The Twitter Files also goes into the company’s decisions about tweets related to the company’s initial report. Hunter Biden’s laptop, which was allegedly left at a Delaware computer repair shop and provided to the FBI under subpoena. The New York Post broke the story in October 2020.

At the time, Twitter and Facebook sought to limit the spread of the story over concerns about their sourcing and policies against using hacked content. Twitter reversed course a day later and revised its policy regarding hacked content, Saying It had received “a mixed response (ranging from critical to supportive)” regarding its handling of the story.

What about Hunter Biden’s laptop?

In the case of the New York Post story about Hunter Biden’s laptop, journalist Matt Tibbie wrote that internal documents show that Twitter “took extraordinary steps to suppress the story, removing links and posting warnings that it was ‘unsafe.’ Maybe.”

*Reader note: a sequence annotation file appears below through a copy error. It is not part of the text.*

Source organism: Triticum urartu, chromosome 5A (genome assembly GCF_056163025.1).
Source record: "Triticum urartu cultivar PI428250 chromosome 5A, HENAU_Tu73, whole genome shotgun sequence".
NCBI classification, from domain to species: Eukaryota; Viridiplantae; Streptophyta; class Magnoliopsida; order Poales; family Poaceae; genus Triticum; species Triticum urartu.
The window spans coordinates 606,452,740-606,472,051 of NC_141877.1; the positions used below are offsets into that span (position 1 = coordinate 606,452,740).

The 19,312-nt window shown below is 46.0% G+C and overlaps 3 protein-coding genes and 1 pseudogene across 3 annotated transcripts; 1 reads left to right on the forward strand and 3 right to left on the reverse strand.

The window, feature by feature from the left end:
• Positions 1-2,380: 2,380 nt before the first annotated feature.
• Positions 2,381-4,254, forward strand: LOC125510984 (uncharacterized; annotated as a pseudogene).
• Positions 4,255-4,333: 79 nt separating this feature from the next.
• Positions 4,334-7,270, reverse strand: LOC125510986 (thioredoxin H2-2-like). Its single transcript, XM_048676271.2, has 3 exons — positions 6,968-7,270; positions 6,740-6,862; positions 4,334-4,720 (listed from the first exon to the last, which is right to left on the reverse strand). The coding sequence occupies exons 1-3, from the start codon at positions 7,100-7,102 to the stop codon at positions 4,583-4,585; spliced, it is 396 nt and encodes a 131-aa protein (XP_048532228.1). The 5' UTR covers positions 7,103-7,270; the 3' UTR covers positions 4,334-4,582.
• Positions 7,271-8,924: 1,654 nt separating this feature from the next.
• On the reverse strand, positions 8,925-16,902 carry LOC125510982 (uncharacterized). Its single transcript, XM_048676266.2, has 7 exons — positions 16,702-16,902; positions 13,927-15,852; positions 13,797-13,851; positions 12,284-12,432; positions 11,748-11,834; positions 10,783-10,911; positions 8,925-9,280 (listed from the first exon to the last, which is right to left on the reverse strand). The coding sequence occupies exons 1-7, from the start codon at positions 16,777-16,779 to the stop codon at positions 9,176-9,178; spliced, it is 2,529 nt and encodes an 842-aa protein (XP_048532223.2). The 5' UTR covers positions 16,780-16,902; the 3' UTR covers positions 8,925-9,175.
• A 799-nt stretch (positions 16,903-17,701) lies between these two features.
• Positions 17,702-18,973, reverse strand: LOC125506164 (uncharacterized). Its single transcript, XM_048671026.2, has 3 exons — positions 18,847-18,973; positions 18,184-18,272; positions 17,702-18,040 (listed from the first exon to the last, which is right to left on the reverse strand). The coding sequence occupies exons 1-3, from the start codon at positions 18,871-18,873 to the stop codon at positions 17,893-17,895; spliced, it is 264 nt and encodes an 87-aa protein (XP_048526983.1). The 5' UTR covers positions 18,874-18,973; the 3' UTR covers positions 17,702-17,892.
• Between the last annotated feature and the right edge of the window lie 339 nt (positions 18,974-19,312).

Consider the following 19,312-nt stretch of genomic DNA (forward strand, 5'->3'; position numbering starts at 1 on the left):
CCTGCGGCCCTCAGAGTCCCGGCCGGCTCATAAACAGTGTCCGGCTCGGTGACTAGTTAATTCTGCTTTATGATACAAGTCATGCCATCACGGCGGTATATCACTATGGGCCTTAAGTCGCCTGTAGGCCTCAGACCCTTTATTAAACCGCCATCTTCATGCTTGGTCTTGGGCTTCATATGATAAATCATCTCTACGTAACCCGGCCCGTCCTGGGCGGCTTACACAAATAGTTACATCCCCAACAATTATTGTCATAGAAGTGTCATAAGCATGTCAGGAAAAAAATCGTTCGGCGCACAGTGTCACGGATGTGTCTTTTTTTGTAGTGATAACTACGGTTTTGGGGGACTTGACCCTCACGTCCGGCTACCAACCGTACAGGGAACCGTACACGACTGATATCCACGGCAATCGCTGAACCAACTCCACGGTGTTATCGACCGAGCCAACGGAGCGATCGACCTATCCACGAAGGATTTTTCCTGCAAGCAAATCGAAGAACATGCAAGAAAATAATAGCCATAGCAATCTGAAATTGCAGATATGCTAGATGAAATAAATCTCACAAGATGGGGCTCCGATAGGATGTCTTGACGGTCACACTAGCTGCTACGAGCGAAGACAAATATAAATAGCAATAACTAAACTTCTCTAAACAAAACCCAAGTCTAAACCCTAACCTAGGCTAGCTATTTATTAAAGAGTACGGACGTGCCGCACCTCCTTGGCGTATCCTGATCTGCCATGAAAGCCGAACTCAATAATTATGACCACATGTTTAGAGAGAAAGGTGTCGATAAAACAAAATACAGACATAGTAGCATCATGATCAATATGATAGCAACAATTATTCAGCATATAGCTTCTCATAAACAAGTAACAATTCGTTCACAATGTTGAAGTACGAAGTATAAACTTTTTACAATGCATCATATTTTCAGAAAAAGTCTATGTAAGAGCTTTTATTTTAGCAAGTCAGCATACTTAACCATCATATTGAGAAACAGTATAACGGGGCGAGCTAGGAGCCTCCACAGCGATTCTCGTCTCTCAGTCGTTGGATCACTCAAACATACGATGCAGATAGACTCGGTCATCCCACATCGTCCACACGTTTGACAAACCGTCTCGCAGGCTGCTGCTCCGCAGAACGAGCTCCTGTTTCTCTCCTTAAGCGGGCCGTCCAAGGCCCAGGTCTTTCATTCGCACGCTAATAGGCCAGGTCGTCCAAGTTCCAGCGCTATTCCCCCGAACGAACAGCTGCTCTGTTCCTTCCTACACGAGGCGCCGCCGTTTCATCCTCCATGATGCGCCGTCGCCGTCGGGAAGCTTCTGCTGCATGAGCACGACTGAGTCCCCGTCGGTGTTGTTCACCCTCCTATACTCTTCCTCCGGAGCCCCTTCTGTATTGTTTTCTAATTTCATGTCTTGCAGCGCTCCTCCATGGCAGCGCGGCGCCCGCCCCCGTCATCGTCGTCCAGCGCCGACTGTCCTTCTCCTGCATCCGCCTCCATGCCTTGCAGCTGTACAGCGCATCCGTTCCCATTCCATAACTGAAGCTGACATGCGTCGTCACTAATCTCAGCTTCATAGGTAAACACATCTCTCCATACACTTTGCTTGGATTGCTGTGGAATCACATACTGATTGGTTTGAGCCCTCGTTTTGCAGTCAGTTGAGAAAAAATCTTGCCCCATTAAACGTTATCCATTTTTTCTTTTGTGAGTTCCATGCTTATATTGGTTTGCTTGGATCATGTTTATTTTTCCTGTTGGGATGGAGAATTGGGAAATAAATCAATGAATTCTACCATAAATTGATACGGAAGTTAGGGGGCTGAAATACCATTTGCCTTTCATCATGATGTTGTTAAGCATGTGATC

“They also blocked its transmission via direct message, a tool once reserved for extreme cases, such as child pornography,” he tweeted.

Tayyibi said, “There is no evidence – that I have seen – of any government involvement in the laptop story.”

Internal discussions suggest that Twitter executives were confused over the decision to suppress the story, and at times disagreed with it. The next day, the officials went back on the decision and changes made his policy, Saying They will now “label tweets to provide context rather than prevent sharing of the link on Twitter.” Controversy over Twitter’s handling of the situation was widely reported at the time.

Taibbi also noted that Twitter sometimes receives requests from “connected actors” to remove Tweets, to which Twitter staff writes back, “handled.”

Taibbi wrote that the request came from “both sides”, meaning Republicans and Democrats.

How has Elon Musk responded?

Musk has been circulating the Twitter files to his group of online followers, and he has highlighted some of the findings as evidence that Twitter suppressed free speech.

For example, in response to Tibby’s tweet that “connected actors” reached out to Twitter to remove the tweets, Musk wrote, “If that’s not a violation of the First Amendment to the Constitution, what is?”